Antiziganism Research Unit at Heidelberg University
28. July 2017
Researchers to investigate the exclusion of Sinti and Roma in history and the present
A research unit to study the topic of the exclusion, discrimination and persecution of Sinti and Roma from a historical perspective has taken up its work at Heidelberg University. The Antiziganism Research Unit is the result of a treaty signed in November 2013 between the state of Baden-Württemberg and the Baden-Württemberg state branch of the German Sinti and Roma Association. Prof. Dr Bernhard Eitel, President of Heidelberg University, hosted the inaugural event on 28 July 2017. Also present at the festive opening ceremony were Theresia Bauer, Baden-Württemberg’s minister responsible for research, Daniel Strauss, chair of the state branch, and Romani Rose, chair of the Central Council of German Sinti and Roma.
Theresia Bauer underlined: “By supporting the Antiziganism Research Unit we are sending a signal – against silence, for enlightenment. At the same time, Baden- Württemberg is also respecting its historical commitment to Sinti und Roma.” Funding for the new research unit comes from the Baden-Württemberg Ministry of Science, Research and the Arts. Its mandate is to take up fundamental issues surrounding the causes, forms and consequences of antiziganism in European societies from the Middle Ages to the present.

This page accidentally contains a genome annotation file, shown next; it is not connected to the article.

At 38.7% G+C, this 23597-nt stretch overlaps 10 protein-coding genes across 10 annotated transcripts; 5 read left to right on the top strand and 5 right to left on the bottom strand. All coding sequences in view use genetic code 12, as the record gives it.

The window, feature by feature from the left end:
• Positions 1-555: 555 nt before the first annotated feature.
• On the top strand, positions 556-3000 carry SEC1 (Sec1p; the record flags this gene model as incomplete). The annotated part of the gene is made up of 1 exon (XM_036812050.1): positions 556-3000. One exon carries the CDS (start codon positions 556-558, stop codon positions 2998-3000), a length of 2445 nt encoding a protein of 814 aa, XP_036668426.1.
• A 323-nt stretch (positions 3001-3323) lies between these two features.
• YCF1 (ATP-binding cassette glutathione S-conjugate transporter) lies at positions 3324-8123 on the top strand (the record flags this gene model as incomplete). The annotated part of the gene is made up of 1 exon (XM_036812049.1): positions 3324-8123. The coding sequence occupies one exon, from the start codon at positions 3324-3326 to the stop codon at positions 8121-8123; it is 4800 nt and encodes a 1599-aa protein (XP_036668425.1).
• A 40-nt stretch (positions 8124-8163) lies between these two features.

“Starting from the persistent stigmatisation of Sinti and Roma our purpose is to examine stereotypes, prejudices and the resultant mechanisms of exclusion. This has to take place on a firm historical foundation and in the framework of the still young discipline of antiziganism research. It is an assignment of great academic, social and political urgency,” explained Prof. Dr Edgar Wolfrum. The Heidelberg contemporary historian conceptualised the research unit together with staff from the group working on Minority History and Civil Rights in Europe. Its mandate also includes interdisciplinary research studies in the context of racism, violence and inclusion research. To this end, cooperation will be sought with different departments within the university, along with partners from other research institutions.
The Antiziganism Research Unit is based at Heidelberg University’s Department of History. Besides the academic director, it will comprise two experienced researchers from this field; furthermore, two doctoral scholarships will be available to foster young researchers. The research staff will also hold seminars and lectures. With the research unit, the initiators are reacting to the fact that there had been no separate research unit or professorial chair in Germany in this field.
As University President, Prof. Eitel welcomed the guests at the ceremony. Theresia Bauer and Daniel Strauss brought greetings in their respective capacity. Prof. Wolfrum then described the upcoming activities of the new research unit. Finally, it was given a warm send-off by Romani Rose, who is also chair of the Heidelberg-based Documentation and Culture Centre of German Sinti and Roma.